Colonization as Suburbanization: The Politics of the Land Market at the Frontier

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Abstract

Colonization in the traditional sense of implanting a civilian population and establishing settlements in an occupied territory has, with few historical exceptions, taken place in distant lands. The “mother” country encourages its citizens to settle these lands as a means of ensuring long-term territorial control. Colonizing populations gradually take over local rule, supporting the mother country by transforming direct military domination into a quasi-civilian form of administration, albeit backed by a strong military presence. Traditional colonization of this kind also results in the creation of first and second class societies, with the settlers enjoying full legal and economic rights, while the local, indigenous populations (if they have not been subject to genocide) are bound to subsistence economies and barred from major positions of power.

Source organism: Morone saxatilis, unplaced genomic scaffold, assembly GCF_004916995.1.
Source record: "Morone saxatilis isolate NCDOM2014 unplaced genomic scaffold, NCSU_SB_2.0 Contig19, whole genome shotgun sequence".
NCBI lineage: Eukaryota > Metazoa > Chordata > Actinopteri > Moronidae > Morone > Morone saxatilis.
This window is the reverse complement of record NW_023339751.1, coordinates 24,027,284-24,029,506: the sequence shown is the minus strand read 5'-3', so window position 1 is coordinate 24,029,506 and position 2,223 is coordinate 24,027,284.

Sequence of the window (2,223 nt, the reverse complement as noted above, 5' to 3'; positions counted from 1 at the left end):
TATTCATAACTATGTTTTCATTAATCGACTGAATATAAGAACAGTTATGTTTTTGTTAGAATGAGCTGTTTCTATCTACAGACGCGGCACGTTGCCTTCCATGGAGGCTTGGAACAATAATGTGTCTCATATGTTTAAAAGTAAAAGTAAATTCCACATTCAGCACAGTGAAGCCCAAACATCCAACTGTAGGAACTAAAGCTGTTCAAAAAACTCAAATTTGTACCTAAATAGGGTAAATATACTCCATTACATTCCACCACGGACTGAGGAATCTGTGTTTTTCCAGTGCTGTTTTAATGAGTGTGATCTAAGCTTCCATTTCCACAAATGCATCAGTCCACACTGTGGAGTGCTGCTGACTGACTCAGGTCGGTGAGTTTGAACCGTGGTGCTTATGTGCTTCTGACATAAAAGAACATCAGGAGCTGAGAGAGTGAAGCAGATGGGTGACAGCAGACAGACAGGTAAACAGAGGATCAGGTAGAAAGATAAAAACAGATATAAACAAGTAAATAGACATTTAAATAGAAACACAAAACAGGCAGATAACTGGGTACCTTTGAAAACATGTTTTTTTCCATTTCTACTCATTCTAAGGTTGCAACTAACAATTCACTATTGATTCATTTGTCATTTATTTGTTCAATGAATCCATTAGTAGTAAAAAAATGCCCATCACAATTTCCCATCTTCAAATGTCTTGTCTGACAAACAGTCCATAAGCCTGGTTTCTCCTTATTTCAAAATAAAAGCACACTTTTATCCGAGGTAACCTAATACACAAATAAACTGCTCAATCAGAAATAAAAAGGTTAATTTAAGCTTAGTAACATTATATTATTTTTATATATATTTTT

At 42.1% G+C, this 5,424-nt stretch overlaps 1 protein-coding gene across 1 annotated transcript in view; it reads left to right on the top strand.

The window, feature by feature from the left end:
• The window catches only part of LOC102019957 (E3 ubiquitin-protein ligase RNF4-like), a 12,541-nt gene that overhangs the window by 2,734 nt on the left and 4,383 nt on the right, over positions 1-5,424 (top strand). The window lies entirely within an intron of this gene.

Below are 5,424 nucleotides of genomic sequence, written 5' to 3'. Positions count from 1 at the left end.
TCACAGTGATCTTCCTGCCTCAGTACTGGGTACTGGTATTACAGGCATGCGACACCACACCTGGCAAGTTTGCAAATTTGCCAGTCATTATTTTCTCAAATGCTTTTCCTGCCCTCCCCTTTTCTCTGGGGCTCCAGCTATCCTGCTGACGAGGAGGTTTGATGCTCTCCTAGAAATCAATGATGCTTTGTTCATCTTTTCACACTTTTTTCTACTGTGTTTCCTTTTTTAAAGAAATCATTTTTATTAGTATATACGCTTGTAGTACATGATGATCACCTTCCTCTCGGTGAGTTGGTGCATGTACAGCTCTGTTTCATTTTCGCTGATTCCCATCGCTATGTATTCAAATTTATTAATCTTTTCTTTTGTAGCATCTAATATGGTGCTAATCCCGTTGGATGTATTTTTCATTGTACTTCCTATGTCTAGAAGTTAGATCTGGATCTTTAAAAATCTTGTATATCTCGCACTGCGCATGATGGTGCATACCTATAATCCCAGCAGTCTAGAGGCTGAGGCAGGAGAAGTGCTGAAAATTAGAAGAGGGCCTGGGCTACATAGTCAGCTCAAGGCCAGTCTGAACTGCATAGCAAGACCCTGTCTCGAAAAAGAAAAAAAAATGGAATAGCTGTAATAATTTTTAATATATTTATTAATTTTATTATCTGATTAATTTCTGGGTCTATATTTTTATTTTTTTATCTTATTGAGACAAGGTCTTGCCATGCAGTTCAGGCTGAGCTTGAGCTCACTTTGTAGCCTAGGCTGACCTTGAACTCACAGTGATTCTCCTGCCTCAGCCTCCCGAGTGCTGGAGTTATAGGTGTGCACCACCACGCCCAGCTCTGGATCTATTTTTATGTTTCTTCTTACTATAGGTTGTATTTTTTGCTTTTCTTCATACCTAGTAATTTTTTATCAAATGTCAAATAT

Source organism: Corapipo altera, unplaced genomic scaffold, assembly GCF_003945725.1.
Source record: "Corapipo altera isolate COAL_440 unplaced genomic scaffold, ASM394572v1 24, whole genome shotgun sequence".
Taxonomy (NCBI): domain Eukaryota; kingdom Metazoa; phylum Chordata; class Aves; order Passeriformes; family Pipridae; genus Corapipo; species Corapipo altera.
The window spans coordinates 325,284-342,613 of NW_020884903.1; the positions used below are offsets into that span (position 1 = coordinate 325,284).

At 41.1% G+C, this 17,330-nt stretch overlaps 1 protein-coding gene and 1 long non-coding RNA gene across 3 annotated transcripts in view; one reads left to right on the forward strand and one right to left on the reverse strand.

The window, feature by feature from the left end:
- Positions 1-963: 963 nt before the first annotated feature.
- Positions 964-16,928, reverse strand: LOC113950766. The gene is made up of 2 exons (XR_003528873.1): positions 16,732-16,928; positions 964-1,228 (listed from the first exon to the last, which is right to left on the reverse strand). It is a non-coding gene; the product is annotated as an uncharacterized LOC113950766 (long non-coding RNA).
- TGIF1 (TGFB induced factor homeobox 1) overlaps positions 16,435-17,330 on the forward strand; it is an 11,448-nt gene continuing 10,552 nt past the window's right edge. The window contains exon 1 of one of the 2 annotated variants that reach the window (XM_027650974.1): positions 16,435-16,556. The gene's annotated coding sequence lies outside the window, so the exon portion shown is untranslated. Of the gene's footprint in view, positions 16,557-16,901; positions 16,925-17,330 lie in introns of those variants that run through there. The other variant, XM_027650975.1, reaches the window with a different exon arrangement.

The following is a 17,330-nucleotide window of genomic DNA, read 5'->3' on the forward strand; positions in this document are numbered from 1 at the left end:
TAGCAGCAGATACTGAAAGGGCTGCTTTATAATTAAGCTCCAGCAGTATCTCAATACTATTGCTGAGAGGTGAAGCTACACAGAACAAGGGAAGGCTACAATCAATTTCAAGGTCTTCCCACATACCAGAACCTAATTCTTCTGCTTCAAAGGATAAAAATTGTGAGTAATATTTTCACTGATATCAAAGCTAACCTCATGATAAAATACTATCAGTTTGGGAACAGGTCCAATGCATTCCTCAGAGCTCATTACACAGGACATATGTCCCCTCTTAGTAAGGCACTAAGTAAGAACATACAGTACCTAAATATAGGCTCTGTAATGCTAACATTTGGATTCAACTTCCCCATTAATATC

Original languageEnglish
Title of host publicationCity of Collision
Subtitle of host publication Jerusalem and the Principles of Conflict Urbanism
EditorsPhilipp Misselwitz, Tim Rieniets
Place of PublicationBasel
PublisherBirkhauser
Pages113-120
Number of pages8
ISBN (Print)9783764374822
DOIs
StatePublished - 2006

Keywords

  • Arab-Israeli conflict
  • Land settlement -- West Bank and Gaza Strip

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